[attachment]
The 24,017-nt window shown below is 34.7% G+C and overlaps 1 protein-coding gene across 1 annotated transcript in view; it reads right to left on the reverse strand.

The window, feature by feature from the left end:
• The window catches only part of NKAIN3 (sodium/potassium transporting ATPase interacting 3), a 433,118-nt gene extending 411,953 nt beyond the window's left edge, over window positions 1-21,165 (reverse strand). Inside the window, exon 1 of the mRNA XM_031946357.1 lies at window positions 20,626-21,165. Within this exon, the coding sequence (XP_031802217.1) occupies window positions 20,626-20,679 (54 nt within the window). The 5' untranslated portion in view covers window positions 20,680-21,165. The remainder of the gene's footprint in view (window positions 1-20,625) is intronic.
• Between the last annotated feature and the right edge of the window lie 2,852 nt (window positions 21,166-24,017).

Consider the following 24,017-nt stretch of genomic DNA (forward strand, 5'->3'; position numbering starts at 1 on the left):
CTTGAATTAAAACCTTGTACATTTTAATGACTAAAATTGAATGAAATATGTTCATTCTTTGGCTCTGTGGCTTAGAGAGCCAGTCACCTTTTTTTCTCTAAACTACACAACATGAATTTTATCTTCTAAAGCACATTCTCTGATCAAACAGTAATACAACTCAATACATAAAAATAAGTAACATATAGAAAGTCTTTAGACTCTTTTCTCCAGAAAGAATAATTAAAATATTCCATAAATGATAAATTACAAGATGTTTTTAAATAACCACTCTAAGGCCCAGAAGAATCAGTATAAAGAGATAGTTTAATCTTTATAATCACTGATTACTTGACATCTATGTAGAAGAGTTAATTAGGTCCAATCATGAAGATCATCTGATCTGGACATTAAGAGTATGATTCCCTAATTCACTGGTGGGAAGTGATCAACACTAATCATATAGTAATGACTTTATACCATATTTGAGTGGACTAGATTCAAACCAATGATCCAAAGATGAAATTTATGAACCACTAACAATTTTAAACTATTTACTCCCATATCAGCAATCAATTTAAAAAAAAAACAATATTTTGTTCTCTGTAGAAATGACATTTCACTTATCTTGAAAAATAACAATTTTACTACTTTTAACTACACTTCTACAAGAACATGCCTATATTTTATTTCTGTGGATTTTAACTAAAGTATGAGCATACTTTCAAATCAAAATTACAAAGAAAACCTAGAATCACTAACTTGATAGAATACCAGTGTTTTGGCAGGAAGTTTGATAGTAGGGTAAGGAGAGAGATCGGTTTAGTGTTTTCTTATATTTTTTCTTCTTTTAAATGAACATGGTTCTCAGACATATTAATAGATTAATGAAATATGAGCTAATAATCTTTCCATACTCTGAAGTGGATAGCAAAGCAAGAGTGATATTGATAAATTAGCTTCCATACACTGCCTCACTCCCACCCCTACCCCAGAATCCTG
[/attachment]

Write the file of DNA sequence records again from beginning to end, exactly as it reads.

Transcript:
The 24,017-nt window shown below is 34.7% G+C and overlaps 1 protein-coding gene across 1 annotated transcript in view; it reads right to left on the reverse strand.

The window, feature by feature from the left end:
• The window catches only part of NKAIN3 (sodium/potassium transporting ATPase interacting 3), a 433,118-nt gene extending 411,953 nt beyond the window's left edge, over window positions 1-21,165 (reverse strand). Inside the window, exon 1 of the mRNA XM_031946357.1 lies at window positions 20,626-21,165. Within this exon, the coding sequence (XP_031802217.1) occupies window positions 20,626-20,679 (54 nt within the window). The 5' untranslated portion in view covers window positions 20,680-21,165. The remainder of the gene's footprint in view (window positions 1-20,625) is intronic.
• Between the last annotated feature and the right edge of the window lie 2,852 nt (window positions 21,166-24,017).

Consider the following 24,017-nt stretch of genomic DNA (forward strand, 5'->3'; position numbering starts at 1 on the left):
CTTGAATTAAAACCTTGTACATTTTAATGACTAAAATTGAATGAAATATGTTCATTCTTTGGCTCTGTGGCTTAGAGAGCCAGTCACCTTTTTTTCTCTAAACTACACAACATGAATTTTATCTTCTAAAGCACATTCTCTGATCAAACAGTAATACAACTCAATACATAAAAATAAGTAACATATAGAAAGTCTTTAGACTCTTTTCTCCAGAAAGAATAATTAAAATATTCCATAAATGATAAATTACAAGATGTTTTTAAATAACCACTCTAAGGCCCAGAAGAATCAGTATAAAGAGATAGTTTAATCTTTATAATCACTGATTACTTGACATCTATGTAGAAGAGTTAATTAGGTCCAATCATGAAGATCATCTGATCTGGACATTAAGAGTATGATTCCCTAATTCACTGGTGGGAAGTGATCAACACTAATCATATAGTAATGACTTTATACCATATTTGAGTGGACTAGATTCAAACCAATGATCCAAAGATGAAATTTATGAACCACTAACAATTTTAAACTATTTACTCCCATATCAGCAATCAATTTAAAAAAAAAACAATATTTTGTTCTCTGTAGAAATGACATTTCACTTATCTTGAAAAATAACAATTTTACTACTTTTAACTACACTTCTACAAGAACATGCCTATATTTTATTTCTGTGGATTTTAACTAAAGTATGAGCATACTTTCAAATCAAAATTACAAAGAAAACCTAGAATCACTAACTTGATAGAATACCAGTGTTTTGGCAGGAAGTTTGATAGTAGGGTAAGGAGAGAGATCGGTTTAGTGTTTTCTTATATTTTTTCTTCTTTTAAATGAACATGGTTCTCAGACATATTAATAGATTAATGAAATATGAGCTAATAATCTTTCCATACTCTGAAGTGGATAGCAAAGCAAGAGTGATATTGATAAATTAGCTTCCATACACTGCCTCACTCCCACCCCTACCCCAGAATCCTG